A key question is whether this will permanently alter the course of the climate crisis. Many experts think it might well do so, pulling forward the date at which demand for oil and gas peaks, never to recover, and allowing the atmosphere to gradually heal.

The boldest say peak fossil fuel demand may have been dragged into the here and now, and that 2019 will go down in history as the peak year for carbon emissions. But some take an opposing view: the fossil fuel industry will bounce back as it always has, and bargain basement oil prices will slow the much-needed transition to green energy.

Who is right depends on a heady mix of geopolitics, profit, investor sentiment, government bailouts and net zero emissions targets, campaigner pressures and, not least, consumer behaviour – is virtual working, for instance, the new normal?

What is beyond doubt is the carnage in the sector. The lowest oil prices for almost two decades, with worse potentially on the way. Some oil major stock market valuations halved since January. At least two-thirds of annual investment – $130bn – dumped and tens of thousands of job losses. In a few markets prices have gone negative – sellers will pay you to take the oil, as global storage capacity fills.

“The price war and Covid-19 have really thrown the oil and gas sector into turmoil, and now we have companies really in survival mode,” said Valentina Kretzschmar, director of corporate research at analysts Wood Mackenzie.

Oil wells responsible for almost 1m barrels a day may have already been shut down because the price of oil is now lower than the cost of shipping it, according to US banking giant Goldman Sachs, with the number of wells growing “by the hour”. This is likely to “permanently alter the energy industry and its geopolitics” and “shift the debate around climate change”, said Jeffrey Currie, head of commodities at the bank.

Financial Times:

US oil prices crashed below $5 a barrel on Monday, hitting the lowest level since the contract launched in 1983, as the collapse in demand triggered by the coronavirus pandemic leaves the world awash with crude that it is struggling to store. West Texas Intermediate, the US marker, lost 74 per cent on Monday, sinking to a low of $4.04 a barrel, on warnings that storage could fill up within weeks — including at the benchmark’s delivery hub of Cushing, Oklahoma.

Lockdowns imposed in many of the world’s major economies have sent crude demand tumbling by as much as a third, leaving the industry facing what Jefferies analyst Jason Gammel called perhaps “the bleakest oil macro outlook” he had ever seen.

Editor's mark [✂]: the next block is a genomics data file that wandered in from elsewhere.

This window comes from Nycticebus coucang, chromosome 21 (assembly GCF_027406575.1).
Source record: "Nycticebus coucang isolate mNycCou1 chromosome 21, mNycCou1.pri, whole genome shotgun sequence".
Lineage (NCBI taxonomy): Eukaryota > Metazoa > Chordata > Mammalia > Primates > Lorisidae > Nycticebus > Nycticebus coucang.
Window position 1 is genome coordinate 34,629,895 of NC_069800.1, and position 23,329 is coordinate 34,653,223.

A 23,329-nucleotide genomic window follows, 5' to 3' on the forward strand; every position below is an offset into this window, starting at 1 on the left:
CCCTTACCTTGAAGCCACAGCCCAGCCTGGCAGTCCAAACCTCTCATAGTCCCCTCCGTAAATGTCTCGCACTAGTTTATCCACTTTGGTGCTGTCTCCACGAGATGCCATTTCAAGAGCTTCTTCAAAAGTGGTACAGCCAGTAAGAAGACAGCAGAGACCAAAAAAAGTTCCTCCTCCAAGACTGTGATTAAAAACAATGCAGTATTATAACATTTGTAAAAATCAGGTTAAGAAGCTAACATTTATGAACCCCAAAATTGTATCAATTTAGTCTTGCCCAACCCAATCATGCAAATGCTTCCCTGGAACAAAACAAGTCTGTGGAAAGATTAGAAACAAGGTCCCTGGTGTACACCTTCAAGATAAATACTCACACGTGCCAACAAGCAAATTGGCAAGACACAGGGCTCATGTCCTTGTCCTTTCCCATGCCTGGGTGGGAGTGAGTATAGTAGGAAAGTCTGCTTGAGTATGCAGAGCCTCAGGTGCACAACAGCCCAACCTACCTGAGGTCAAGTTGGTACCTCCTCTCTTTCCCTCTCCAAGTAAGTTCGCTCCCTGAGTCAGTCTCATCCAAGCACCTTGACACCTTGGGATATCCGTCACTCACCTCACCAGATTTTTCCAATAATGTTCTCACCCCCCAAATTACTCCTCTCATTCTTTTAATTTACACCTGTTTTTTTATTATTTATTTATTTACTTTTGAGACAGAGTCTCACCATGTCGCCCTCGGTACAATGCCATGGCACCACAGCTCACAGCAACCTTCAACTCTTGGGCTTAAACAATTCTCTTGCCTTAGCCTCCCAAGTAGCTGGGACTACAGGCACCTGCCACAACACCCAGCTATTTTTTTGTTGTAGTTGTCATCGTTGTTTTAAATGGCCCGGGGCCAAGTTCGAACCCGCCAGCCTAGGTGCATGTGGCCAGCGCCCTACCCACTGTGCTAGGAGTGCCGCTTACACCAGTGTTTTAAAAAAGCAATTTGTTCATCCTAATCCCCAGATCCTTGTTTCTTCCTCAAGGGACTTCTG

2 Responses to “Could Corona Herald Peak Carbon?”

  1. doldrom Says:

    Spoken too soon.

    “May WTI just traded below zero for the first time ever (trading below NEGATIVE $40 per barrel)… There was a small bid right into the settlement at 1430ET leaving the May contract to settle at negative $37.63.”

    “May is down over 300% today.”

  2. J4Zonian Says:

    I recently tried to watch The Big Easy for the first time since it came out in 1986, remembering it vaguely as a playfully sexy noirish film about New Orleans cops. I was shocked at the repeated instances of unsexy manipulative coercion and blatant patriarchal dismissing of women’s reality. It played the Doris Day-era game of minimizing and laughing off the pressure and dismissiveness, and completely ignored what would have been the real-world results—worse abuse, oppression, rape, discrimination of all kinds…

    If it were being honest it would reveal even worse racism and religious, political, and other isms.

    I expect this from movies from the 60s and before; finding it so open and knowing it never went away, that 60 years of activism have led only to ever-worsening conditions

    Both halves of the corporate duopoly are getting more brazen all the time, from shutting down 180 of 185 polling stations in one city in the midst of a serious need for space between people to proceeding with undeniably corrupted elections to intentionally create a contest between a right wing extremist with a mental illness and a right wing extremist with dementia….… just to make sure a social democratic had no chance. The Democrats have virtually guaranteed losing the White House and Senate on purpose so Sanders wouldn’t win.
    What a perfect summary of the state of Western civilization.

    View at